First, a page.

LORD  BYRON  and  his  TIMES
Documents Biography Criticism

Works of Charles and Mary Lamb. VI-VII. Letters
Charles Lamb to William Wordsworth, [26 April 1819]

Contents vol. VI
Letters: 1796
Letters: 1797
Letters: 1798
Letters: 1799
Letters: 1800
Letters: 1801
Letters: 1802
Letters: 1803
Letters: 1804
Letters: 1805
Letters: 1806
Letters: 1807
Letters: 1808
Letters: 1809
Letters: 1810
Letters: 1811
Letters: 1812
Letters: 1814
Letters: 1815
Letters: 1816
Letters: 1817
Letters: 1818
Letters: 1819
Letters: 1820
Letters: 1821
Contents vol. VII
Letters: 1821
Letters: 1822
Letters: 1823
Letters: 1824
Letters: 1825
Letters: 1826
Letters: 1827
Letters: 1828
Letters: 1829
Letters: 1830
Letters: 1831
Letters: 1832
Letters: 1833
Letters: 1834
Appendix I
Appendix II
Appendix III
List of Letters
Creative Commons License

Licensed under a Creative Commons Attribution-Noncommercial-Share Alike 3.0 Unported License.
Produced by CATH
[p.m. April 26, 1819.]

DEAR Wordsworth, I received a copy of Peter Bell a week ago, and I hope the author will not be offended if I say I do not much relish it. The humour, if it is meant for humour, is
forced, and then the price. Sixpence would have been dear for it. Mind, I do not mean your
Peter Bell, but a Peter Bell which preceded it about a week, and is in every bookseller’s shop window in London, the type and paper nothing differing from the true one, the preface signed W. W., and the supplementary preface quoting as the author’s words an extract from supplementary preface to the Lyrical Balads. Is there no law against these rascals? I would have this Lambert Simnel whipt at the cart’s tail. Then there is Rogers! he has been re-writing your Poem of the Stride, and publishing it at the end of his “Human Life.” Tie him up to the Cart, hangman, while you are about it. Who started the spurious P. B. I have not heard. I should guess, one of the sneering brothers—the vile Smiths—but I have heard no name mentioned. Peter Bell (not the mock one) is excellent. For its matter, I mean. I cannot say that the style of it quite satisfies me. It is too lyrical. The auditors to whom it is feigned to be told, do not arride me. I had rather it had been told me, the reader, at once. Heartleap Well is the tale for me, in matter as good as this, in manner infinitely before it, in my poor judgment. Why did you not add the Waggoner? Have I thanked you, though, yet, for Peter Bell? I would not not have it for a good deal of money. C—— is very foolish to scribble about books. Neither his tongue nor fingers are very retentive. But I shall not say any thing to him about it. He would only begin a very long story, with a very long face, and I see him far too seldom to teaze him with affairs of business or conscience when I do see him. He never comes near our house, and when we go to see him, he is generally writing, or thinking he is writing, in his study till the dinner comes, and that is scarce over before the stage summons us away. The mock P. B. had only this effect on me, that after twice reading it over in hopes to find something diverting in it, I reach’d your two books off the shelf and set into a steady reading of them, till I had nearly finished both before I went to bed. The two of your last edition, of course, I mean. And in the morning I awoke determining to take down the Excursion. I wish the scoundrel imitator could know this. But why waste a wish on him? I do not believe that paddling about with a stick in a pond and fishing up a dead author whom his intolerable wrongs had driven to that deed of desperation, would turn the heart of one of these obtuse literary Bells. There is no Cock for such Peters. Damn ’em. I am glad this aspiration came upon the red ink line. It is more of a bloody curse. I have delivered over your other presents to Alsager and G. D.—A. I am sure will value it and be proud of the hand from which it came. To G. D. a poem is a poem. His own as good as any bodie’s, and god bless him, any bodie’s as good as his own, for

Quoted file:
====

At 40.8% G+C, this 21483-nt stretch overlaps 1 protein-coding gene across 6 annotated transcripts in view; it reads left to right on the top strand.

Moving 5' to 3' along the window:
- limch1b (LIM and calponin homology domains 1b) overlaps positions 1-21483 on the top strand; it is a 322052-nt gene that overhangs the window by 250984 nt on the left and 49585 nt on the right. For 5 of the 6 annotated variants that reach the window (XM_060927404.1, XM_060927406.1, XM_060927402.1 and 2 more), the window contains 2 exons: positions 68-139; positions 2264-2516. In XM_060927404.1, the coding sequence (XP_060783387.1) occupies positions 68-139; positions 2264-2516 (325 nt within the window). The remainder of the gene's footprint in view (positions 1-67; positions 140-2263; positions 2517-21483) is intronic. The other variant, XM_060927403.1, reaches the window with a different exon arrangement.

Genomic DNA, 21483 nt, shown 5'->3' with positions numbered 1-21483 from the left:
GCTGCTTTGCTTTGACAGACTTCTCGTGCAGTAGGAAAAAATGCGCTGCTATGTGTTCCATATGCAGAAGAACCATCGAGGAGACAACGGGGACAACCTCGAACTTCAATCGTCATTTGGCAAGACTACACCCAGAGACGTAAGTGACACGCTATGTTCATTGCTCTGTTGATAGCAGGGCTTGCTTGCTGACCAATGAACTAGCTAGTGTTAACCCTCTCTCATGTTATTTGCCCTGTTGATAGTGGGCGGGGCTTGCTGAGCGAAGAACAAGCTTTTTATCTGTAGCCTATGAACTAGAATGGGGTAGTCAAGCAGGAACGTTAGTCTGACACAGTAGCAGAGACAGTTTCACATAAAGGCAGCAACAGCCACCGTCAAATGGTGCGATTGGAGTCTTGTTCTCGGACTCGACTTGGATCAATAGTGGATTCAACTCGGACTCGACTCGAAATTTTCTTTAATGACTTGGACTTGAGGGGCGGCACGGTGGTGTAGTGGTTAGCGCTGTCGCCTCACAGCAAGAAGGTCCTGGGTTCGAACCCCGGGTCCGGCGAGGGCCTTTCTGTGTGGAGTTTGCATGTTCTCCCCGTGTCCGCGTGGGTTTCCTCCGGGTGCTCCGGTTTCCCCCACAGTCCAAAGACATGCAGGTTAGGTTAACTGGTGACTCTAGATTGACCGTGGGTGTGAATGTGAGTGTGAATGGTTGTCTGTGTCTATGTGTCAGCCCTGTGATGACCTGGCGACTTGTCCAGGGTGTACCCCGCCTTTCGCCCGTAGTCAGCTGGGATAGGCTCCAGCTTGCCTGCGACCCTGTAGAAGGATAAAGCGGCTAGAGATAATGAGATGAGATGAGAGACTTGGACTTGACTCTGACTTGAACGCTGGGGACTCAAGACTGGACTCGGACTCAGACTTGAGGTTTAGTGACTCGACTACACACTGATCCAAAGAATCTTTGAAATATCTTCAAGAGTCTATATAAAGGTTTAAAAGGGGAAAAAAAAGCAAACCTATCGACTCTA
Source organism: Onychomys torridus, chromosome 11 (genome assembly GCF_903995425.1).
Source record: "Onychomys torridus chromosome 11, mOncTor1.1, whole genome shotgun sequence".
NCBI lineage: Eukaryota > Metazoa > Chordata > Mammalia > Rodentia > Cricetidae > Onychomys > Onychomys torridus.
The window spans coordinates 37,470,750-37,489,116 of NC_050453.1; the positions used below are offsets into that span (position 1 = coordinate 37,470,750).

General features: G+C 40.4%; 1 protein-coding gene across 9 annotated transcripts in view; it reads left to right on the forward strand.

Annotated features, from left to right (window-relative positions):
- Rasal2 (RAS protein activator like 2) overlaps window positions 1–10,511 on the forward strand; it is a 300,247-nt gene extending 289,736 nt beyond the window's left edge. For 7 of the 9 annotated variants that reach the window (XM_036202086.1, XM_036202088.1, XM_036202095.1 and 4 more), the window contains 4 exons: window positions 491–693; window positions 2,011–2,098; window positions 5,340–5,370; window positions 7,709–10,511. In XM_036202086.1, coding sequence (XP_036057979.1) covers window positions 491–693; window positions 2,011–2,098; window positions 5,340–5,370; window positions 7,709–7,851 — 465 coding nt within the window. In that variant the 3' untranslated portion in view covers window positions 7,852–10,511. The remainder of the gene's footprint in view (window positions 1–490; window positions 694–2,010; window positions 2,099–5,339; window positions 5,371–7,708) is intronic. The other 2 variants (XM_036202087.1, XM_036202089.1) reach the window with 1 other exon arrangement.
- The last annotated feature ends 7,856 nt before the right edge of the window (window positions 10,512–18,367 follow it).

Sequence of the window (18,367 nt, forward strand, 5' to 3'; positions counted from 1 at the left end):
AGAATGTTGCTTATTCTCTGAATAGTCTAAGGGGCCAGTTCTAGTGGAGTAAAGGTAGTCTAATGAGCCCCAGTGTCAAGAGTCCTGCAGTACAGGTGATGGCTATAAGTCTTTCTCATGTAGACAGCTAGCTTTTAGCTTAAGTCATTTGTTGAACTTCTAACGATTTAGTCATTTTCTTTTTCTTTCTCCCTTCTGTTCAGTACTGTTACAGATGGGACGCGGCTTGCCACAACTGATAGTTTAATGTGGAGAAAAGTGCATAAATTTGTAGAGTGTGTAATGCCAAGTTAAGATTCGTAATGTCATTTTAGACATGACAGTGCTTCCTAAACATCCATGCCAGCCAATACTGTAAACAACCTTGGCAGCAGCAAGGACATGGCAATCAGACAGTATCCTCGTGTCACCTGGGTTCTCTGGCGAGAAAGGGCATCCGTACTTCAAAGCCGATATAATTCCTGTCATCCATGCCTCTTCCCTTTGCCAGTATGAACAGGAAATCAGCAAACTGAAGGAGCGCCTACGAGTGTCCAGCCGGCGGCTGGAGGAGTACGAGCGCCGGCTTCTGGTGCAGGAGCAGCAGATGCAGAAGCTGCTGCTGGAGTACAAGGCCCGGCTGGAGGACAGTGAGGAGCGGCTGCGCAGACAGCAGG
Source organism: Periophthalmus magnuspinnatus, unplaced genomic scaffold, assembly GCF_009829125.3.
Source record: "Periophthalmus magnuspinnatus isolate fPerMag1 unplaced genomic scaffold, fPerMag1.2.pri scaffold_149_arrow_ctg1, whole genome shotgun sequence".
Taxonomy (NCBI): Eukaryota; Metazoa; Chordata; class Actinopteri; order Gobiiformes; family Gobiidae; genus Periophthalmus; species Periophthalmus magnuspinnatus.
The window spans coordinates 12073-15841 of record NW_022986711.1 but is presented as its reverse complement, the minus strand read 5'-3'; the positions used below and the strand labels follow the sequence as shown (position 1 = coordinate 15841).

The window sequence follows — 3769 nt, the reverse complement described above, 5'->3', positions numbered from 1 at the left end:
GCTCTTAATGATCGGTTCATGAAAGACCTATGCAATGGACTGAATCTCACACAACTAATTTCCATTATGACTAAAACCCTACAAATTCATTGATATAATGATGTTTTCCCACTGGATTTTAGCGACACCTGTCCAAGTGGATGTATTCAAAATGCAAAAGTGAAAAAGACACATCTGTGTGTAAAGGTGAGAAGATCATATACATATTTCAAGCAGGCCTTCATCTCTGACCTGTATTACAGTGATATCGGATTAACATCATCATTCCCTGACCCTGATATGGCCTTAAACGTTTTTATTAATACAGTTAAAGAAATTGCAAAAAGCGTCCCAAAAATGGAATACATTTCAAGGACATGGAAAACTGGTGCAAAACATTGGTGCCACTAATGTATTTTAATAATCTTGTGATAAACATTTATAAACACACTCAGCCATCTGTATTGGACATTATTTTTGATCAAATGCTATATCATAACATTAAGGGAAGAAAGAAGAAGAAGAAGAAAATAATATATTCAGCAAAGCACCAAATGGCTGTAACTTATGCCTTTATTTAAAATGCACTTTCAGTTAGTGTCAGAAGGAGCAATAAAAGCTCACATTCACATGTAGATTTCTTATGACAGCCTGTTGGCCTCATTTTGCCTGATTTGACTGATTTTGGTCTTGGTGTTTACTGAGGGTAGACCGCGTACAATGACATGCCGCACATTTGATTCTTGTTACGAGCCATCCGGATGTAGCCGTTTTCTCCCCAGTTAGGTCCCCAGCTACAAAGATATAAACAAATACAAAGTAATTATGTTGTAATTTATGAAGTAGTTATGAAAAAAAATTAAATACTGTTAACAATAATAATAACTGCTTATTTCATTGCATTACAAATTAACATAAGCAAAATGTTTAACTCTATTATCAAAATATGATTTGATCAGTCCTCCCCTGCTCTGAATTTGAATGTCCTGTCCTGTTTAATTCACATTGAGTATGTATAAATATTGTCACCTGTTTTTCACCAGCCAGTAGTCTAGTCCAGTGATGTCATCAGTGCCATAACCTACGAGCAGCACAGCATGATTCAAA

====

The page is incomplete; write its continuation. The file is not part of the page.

I do not think he has the most distant guess of the possibility of one poem being better than another. The Gods by denying him the very faculty itself of discrimination have effectually cut off every seed of envy in his bosom. But with envy, they excided Curiosity also, and if you wish the copy again, which you destined for him, I think I shall be able to find it again for you—on his third shelf, where he stuffs his presentation copies, uncut, in shape and matter resembling a lump of dry dust, but on carefully removing that stratum, a thing like a Pamphlet will emerge. I have tried this with fifty different Poetical Works that have been given G. D. in return for as many of his own performances, and I confess I never had any scruple in taking my own again wherever I found it, shaking the adherencies off—and by this means one Copy of “my Works “served for G. D. and with a little dusting was made over to my good friend
Dr. Stoddart, who little thought whose leavings he was taking when he made me that graceful bow. By the way, the Doctor is the only one of my acquaintance who bows gracefully, my Town acquaintance I mean. How do you like my way of writing with two Inks? I think it is pretty and mottley. Suppose Mrs. W. adopts it, the next time she holds the pen for you.

[The ink differs with every word of the following paragraph:—]

My dinner waits. I have no time to indulge any longer in these laborious curiosities. God bless you and cause to thrive and to burgeon whatsoever you write, and fear no inks of miserable poetasters.

Yours truly
Charles Lamb.

Mary’s love.